Last week a Memorandum of Agreement (MoA) was announced for the largest dam removal project in the history of the United States. The demolition will return the Klamath river in southern Oregon and northern California to a free-flowing condition, allowing salmon to regain access to hundreds of miles of historical habitat, reports Phys.org.
The demolition project, which contemplates the removal of four hydroelectric dams as a cornerstone of river restoration efforts, would be part of a trend towards the elimination of barriers that restrict native fish species, as dams get older and become less economically viable.
The efforts to address issues in the Klamath basin started more than two decades ago, with the involvement of a whole host of interests – tribes, anglers, farmers, ranchers, homeowners, environmentalists – that represent competing demands for water resources. Those in favour of the demolition had hoped the work would begin in 2022, but the complex process of negotiations and approvals is still ongoing.
In July 2020 the Federal Energy Regulatory Commission (FERC) issued an Order questioning whether the nonprofit Klamath River Renewal Corporation (KRRC) – formed in 2016 under the amended Klamath Hydroelectric Settlement Agreement (KHSA) to oversee the removal project – could respond to cost overruns or potential accidents. A key provision of the KHSA was that PacificCorp, owner and operator of the dams, would transfer its ownership and operator’s licensee to the KRRC, to avoid any liability for the dam removal process in the future. But the July 2020 FERC Order included a new condition to approve the plan, and that is that Pacific Corp remained a co-licensee, something not acceptable by PacificCorp, thereby sending the parties of the KHSA back to the negotiation table.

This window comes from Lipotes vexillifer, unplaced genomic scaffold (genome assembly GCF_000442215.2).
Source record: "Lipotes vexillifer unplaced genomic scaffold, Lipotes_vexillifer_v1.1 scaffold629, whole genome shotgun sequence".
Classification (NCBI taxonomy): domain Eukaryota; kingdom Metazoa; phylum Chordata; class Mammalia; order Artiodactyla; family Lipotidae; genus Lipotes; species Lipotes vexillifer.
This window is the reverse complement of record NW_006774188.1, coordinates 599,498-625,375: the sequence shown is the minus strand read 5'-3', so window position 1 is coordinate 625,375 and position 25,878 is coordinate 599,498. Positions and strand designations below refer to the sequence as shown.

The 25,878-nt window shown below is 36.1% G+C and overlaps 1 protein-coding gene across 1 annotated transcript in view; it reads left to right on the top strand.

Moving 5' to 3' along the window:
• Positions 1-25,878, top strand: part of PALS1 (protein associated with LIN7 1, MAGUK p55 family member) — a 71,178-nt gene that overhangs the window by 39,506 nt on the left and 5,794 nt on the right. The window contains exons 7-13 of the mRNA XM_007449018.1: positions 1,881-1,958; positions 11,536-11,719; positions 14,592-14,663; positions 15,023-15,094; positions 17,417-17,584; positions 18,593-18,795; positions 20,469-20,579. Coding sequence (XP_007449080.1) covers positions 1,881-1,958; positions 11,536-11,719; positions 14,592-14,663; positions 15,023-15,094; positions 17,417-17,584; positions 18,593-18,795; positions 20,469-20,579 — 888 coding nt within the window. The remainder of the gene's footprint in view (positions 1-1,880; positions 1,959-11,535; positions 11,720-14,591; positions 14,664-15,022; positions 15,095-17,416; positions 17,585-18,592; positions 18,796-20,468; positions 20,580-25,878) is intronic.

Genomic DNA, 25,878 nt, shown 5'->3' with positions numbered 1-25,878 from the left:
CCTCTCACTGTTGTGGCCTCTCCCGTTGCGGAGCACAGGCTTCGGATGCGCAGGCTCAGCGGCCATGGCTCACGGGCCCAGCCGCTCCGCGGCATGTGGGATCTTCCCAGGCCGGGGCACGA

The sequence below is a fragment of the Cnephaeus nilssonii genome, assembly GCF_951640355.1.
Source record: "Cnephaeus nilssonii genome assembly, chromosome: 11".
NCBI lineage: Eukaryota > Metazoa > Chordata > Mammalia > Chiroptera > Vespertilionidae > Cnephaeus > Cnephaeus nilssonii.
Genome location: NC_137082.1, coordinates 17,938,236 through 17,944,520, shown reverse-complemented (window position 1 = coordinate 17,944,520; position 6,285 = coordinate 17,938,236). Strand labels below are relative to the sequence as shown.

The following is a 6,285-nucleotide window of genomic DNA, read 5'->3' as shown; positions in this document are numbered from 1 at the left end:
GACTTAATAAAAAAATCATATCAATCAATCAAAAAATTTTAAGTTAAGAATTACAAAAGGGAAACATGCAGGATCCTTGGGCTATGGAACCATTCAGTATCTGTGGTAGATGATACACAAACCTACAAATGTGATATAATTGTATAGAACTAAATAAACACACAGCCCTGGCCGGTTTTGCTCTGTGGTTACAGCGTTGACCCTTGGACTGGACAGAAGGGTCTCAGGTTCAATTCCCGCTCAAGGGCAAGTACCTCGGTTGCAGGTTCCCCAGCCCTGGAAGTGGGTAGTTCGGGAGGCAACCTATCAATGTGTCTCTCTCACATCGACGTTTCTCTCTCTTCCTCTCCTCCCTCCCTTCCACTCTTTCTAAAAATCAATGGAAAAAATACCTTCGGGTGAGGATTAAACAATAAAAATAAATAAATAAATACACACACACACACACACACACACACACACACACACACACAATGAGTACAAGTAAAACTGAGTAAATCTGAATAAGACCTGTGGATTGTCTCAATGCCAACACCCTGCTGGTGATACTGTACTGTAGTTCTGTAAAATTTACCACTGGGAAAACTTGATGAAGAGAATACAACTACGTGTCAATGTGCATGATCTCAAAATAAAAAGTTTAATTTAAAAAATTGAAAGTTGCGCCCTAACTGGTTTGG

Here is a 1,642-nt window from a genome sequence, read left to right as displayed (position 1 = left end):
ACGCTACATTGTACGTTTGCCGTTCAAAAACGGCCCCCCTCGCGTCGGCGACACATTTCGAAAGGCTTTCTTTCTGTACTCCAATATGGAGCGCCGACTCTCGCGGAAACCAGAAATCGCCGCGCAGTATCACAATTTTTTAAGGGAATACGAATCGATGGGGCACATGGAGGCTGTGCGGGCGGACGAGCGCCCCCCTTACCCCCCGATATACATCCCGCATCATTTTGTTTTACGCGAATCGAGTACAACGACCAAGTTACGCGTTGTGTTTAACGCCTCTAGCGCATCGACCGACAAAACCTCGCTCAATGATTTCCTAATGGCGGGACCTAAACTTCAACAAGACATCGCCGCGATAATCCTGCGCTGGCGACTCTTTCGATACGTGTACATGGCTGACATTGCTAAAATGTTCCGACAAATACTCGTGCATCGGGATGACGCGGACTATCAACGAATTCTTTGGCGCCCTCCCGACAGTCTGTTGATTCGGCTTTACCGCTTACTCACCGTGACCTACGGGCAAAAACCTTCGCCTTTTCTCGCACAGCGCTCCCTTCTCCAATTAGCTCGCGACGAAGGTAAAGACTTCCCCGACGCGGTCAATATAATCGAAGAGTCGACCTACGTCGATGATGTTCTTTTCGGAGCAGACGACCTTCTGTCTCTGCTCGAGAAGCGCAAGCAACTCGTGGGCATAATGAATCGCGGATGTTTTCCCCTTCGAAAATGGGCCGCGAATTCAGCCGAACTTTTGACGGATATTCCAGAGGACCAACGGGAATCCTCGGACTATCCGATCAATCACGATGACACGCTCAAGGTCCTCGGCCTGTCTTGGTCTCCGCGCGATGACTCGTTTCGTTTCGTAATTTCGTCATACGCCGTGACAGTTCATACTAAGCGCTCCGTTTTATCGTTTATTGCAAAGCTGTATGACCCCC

And it did not take too long this time. On November 17, Berkshire Hathaway-owned PacifiCorp, the States of California and Oregon, the Karuk and Yurok Tribes, and the Klamath River Renewal Corporation (KRRC) announced a new MoA that describes how the parties will proceed with implementation of the amended KHSA and, ultimately, dam removal. It proposes to add the states of Oregon and California as co-licensees, while removing PacificCorp from the license, plus an additional $45 million to the project budget of $450 million as a contingency fund. With the new MoA in place, the project is again pending approval from FERC.